California must accelerate housing construction to close the ever-widening gap between supply and demand and mitigate the high costs of shelter that are driving families into poverty and contributing to the state’s homelessness crisis.
However, given the seemingly continuous series of devastating wildfires that California has been experiencing, caution dictates that we should also avoid housing development in what is called the “wildland urban interface,” where wildfires are most likely to have cataclysmic impacts.
The friction between these two imperatives plays out in the political arena, where bureaucracy creates land use policy.
Case in point: Two years ago, the Legislature overwhelmingly passed a bipartisan bill that would have required local governments to make fire safety a major factor in approving housing development in fire-prone areas by forcing developers to include safety features.
The measure was taken in response to a spate of deadly wildfires, including a campfire that destroyed the rural community of Paradise in 2018, killing 86 people.
Governor Gavin Newsom vetoed the bill, saying that while he supports its goals, it “creates a loophole for regions to not meet their housing requirements.”
“Wildfire resilience must become a more consistent part of land use and development decisions. However, it must be done while meeting our housing needs,” Newsom wrote.
In the absence of a clear policy from the Legislature and the governor to limit construction in fire-prone areas of the state, Attorney General Rob Bonta stepped in.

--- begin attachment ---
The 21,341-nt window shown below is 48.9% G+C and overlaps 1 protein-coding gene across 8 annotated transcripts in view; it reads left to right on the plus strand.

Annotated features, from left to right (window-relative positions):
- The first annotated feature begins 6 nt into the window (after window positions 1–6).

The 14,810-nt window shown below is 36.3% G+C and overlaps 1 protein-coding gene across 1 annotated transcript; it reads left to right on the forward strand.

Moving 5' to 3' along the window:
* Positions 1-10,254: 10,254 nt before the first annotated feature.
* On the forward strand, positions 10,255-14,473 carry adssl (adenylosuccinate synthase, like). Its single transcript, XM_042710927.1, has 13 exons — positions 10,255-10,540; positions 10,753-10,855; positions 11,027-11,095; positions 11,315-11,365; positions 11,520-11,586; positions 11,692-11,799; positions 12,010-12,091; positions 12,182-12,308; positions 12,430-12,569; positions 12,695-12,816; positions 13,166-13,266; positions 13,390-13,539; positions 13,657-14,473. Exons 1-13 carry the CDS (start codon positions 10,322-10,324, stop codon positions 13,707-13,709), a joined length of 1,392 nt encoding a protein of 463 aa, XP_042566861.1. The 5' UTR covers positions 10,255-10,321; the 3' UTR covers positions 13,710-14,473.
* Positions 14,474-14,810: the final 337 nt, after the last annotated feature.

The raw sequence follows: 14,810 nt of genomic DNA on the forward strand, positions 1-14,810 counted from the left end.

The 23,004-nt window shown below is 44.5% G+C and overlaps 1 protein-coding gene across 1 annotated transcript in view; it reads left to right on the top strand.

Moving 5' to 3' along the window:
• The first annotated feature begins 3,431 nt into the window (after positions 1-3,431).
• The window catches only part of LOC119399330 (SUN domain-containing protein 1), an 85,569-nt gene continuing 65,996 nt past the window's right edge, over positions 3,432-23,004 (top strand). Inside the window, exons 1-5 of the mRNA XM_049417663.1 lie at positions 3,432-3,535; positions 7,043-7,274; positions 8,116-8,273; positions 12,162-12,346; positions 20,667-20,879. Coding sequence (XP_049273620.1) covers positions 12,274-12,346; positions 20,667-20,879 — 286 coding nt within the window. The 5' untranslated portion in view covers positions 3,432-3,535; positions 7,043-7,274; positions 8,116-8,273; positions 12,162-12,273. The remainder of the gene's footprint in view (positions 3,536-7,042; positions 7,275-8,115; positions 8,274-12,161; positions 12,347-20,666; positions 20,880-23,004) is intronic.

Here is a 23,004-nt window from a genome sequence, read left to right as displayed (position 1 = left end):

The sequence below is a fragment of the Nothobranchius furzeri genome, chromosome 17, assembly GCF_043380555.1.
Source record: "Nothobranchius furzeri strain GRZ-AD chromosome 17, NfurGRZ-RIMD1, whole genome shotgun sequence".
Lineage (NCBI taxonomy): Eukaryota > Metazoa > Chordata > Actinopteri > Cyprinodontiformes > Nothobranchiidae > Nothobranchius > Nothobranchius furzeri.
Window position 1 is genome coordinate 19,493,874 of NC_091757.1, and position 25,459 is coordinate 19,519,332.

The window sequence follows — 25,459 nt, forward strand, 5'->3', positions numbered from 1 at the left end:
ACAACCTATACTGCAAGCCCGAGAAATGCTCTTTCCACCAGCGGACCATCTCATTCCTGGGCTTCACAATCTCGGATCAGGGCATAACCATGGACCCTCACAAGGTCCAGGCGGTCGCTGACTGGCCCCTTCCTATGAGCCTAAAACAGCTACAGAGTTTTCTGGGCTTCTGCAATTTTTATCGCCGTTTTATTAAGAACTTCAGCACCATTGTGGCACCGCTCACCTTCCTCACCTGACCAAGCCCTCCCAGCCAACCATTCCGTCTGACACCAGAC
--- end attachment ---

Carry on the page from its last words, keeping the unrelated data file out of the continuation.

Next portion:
This year, he joined forces with environmental groups to stop a massive housing and golf resort project in Lake County, where wildfires are a constant threat. A Lake County judge said local authorities and the developer did not pay enough attention to the Guenoc Valley project’s vulnerability to wildfires.
The ruling “confirms a basic fact: Local governments and developers have a responsibility to take a hard look at projects that exacerbate wildfire risk and threaten our communities,” Bonta said. “We cannot make short-sighted land use decisions that will have impacts for decades. We have to build responsibly.”
This week, Bonta took the next step, issuing a set of guidelines for local authorities to follow when assessing the potential fire hazard of proposed developments.
It states that it is “imperative that local jurisdictions making decisions to approve new development carefully consider wildfire impacts as part of the environmental review process, plan where best to locate new development, and mitigate wildfire impacts to the extent practicable.”
Unveiling the policy in San Diego County, whose fast-growing inland communities are constantly threatened by wildfires, Bonta said, “This is the new normal. In terms of development, we cannot continue business as usual. We have to adapt. We have to change.”
Bont’s directives do not have the force of law, but contain an implicit threat that his office will intervene if they are ignored, as was the case in Guenoc Valley.
Avoiding living in areas with extreme fire danger would seem like common sense, but with the exception of a narrow strip of land along the Pacific Ocean, the flatlands of the Central Valley, and the deserts of Southern California, this state is mostly tinder.
In addition, Californians prefer to live in single-family homes in scenic locations when they can, so developers want to cater to those preferences and that’s why they’re designing projects like Guenoc Valley.
The issue requires something more definitive than a document from the Attorney General. As they increase the pressure for more housing development, Newsom and the Legislature should also delineate where it should — and should not — happen.
CalMatters is public interest journalism committed to explaining how the California State Capitol works and why it matters. More stories from Dan Walters can be found in the comments.